Though the Norse explored the Gulf of Saint Lawrence in the 11th century and were followed by fifteenth and early sixteenth century European mariners, such as John Cabot, the brothers Gaspar, Miguel Corte-Real, and Alonso Sanchez, the first European explorer known to have sailed up the St. Lawrence River itself was Jacques Cartier. At that time, the land along the river was inhabited by the St. Lawrence Iroquoians; at the time of Cartier's second voyage in 1535. Because Cartier arrived in the estuary on St. Lawrence's feast day, he named it the Gulf of St. Lawrence. The St. Lawrence River is partly within the U.S. and as such is that country's sixth oldest surviving European place-name.
The earliest regular Europeans in the area were the Basques, who came to the St Lawrence Gulf and River in pursuit of whales from the early 16th century. The Basque whalers and fishermen traded with indigenous Americans and set up settlements, leaving vestiges all over the coast of eastern Canada and deep into the Saint Lawrence River. Basque commercial and fishing activity reached its peak before the Armada Invencible's disaster (1588), when the Spanish Basque whaling fleet was confiscated by King Philip II of Spain and largely destroyed. Initially, the whaling galleons from Labourd were not affected by the Spanish defeat.
Until the early 17th century, the French used the name Rivière du Canada to designate the Saint Lawrence upstream to Montreal and the Ottawa River after Montreal. The Saint Lawrence River served as the main route for European exploration of the North American interior, first pioneered by French explorer Samuel de Champlain.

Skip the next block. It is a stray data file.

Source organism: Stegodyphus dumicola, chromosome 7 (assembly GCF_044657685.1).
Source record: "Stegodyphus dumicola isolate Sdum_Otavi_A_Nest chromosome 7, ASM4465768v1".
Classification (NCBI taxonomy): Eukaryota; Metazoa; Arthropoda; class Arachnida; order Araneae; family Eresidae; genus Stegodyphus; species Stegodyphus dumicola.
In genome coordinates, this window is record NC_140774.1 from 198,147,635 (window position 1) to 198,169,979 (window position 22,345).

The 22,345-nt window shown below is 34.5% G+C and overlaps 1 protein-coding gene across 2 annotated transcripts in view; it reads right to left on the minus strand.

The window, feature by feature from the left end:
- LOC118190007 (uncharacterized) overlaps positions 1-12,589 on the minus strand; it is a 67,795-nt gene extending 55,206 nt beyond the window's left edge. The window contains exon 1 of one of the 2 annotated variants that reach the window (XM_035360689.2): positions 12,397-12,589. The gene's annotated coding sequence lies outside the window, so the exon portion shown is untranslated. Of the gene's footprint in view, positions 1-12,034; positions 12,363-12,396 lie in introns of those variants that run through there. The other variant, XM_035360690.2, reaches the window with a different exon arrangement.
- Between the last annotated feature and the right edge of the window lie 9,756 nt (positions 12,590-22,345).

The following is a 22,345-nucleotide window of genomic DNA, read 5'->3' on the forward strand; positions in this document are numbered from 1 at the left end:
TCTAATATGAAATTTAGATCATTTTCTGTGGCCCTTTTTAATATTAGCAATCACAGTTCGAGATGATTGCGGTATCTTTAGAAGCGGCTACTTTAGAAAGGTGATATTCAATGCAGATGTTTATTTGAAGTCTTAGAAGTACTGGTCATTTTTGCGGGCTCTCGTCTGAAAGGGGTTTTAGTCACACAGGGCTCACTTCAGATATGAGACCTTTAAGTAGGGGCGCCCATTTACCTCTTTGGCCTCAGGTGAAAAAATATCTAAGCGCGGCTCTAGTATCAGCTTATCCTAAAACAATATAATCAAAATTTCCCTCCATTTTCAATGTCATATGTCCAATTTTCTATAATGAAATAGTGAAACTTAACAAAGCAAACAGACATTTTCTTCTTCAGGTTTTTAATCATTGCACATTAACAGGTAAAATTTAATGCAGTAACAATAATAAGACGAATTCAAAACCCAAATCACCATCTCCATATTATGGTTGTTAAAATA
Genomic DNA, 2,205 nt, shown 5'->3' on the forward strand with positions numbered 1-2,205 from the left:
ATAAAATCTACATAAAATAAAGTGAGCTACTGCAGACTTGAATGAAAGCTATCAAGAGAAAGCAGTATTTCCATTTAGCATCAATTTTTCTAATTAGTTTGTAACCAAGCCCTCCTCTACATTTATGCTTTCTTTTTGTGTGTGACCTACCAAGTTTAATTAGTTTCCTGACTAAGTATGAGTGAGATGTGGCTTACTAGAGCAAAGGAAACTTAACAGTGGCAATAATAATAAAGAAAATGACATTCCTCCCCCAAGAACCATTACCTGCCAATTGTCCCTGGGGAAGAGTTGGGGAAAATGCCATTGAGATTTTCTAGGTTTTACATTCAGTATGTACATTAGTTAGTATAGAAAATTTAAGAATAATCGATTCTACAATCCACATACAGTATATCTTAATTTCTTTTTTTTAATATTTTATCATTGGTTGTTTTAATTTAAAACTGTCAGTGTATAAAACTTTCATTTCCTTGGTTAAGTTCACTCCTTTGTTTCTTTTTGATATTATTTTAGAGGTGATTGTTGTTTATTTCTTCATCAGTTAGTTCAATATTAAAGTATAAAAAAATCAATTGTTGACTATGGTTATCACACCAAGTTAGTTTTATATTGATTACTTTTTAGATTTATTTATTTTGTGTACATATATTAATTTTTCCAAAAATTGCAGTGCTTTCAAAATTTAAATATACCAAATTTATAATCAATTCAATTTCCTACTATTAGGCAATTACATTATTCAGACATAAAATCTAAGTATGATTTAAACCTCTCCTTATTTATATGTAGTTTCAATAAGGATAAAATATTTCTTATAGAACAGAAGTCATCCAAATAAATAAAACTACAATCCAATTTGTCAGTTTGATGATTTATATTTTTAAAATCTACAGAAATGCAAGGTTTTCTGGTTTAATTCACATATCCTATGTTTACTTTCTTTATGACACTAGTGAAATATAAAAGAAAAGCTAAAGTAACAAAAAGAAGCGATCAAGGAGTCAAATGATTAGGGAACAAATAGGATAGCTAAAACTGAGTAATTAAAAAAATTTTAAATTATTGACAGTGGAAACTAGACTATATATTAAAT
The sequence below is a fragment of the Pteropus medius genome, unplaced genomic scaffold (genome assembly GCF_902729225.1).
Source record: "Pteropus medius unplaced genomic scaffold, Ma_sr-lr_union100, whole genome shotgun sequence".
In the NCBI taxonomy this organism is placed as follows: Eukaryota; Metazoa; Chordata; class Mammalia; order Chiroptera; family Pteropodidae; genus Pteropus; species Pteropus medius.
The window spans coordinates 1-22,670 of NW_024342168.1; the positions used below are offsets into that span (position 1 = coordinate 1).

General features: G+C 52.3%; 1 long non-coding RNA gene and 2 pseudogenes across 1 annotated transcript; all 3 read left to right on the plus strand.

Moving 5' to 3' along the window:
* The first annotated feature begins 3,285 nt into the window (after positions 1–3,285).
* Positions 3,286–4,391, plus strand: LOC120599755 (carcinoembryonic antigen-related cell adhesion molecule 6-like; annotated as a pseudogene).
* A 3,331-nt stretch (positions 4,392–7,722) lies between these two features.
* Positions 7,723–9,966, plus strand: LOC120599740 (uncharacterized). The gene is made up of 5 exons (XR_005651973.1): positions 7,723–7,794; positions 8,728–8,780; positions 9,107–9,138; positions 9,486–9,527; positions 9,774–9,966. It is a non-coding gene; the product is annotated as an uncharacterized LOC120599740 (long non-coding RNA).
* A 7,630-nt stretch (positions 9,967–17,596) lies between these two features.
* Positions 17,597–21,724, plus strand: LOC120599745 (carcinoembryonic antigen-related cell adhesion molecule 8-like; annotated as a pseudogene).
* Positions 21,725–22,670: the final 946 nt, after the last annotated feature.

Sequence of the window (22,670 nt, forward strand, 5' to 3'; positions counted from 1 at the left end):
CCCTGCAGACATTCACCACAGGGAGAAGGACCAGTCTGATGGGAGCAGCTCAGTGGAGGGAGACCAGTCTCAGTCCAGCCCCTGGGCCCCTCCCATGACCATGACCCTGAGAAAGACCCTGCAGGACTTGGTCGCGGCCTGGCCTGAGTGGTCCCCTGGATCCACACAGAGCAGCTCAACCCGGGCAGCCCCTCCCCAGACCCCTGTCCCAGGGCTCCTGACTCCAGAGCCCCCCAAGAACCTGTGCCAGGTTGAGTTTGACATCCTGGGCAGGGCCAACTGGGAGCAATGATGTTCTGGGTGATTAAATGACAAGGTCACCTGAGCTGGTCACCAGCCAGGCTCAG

Control of the river was crucial to British strategy to capture New France in the Seven Years' War. Having captured Louisbourg in 1758, the British sailed up to Quebec the following year thanks to charts drawn up by James Cook. British troops were ferried via the St. Lawrence to attack the city from the west, which they successfully did at the Battle of the Plains of Abraham. The river was used again by the British to defeat the French siege of Quebec under the Chevalier de Lévis in 1760.
Because of the virtually impassable Lachine Rapids, the St. Lawrence was once continuously navigable only as far as Montreal. Opened in 1825, the Lachine Canal was the first to allow ships to pass the rapids. An extensive system of canals and locks, known as the Saint Lawrence Seaway, was officially opened on 26 June 1959 by Elizabeth II (representing Canada) and President Dwight D. Eisenhower (representing the United States). The Seaway now permits ocean-going vessels to pass all the way to Lake Superior.
During the Second World War, the Battle of the St. Lawrence involved submarine and anti-submarine actions throughout the lower St. Lawrence River and the entire Gulf of Saint Lawrence, Strait of Belle Isle and Cabot Strait from May to October 1942, September 1943, and again in October and November 1944. During this time, German U-boats sank several merchant marine ships and three Canadian warships.
In the late 1970s, the river was the subject of a successful ecological campaign (called "Save the River"), originally responding to planned development by the United States Army Corps of Engineers. The campaign was organized, among others, by Abbie Hoffman.
- Beluga whale (Near Threatened)
- Sperm whale (Vulnerable)
- Minke whale
- Fin whale (Endangered)
- Blue whale (Endangered)
- Northern bottlenose whale
- Northern Atlantic right whale (now rarer due to Endangered status, but increasing in St. Lawrence regions since in 1995 or 1998)
- Bowhead whale (very occasionally, historically common)
- North Atlantic gray whale (Extinct)
- Humpback whale
The source of the North River in the Mesabi Range in Minnesota (Seven Beaver Lake) is considered to be the source of the Saint Lawrence River. Because it crosses so many lakes, the water system frequently changes its name. From source to mouth, the names are:
- North River
- Saint Louis River
- Lake Superior
- Saint Marys River
- Lake Huron
- Saint Clair River
- Lake Saint Clair
- Detroit River
- Lake Erie
- Niagara River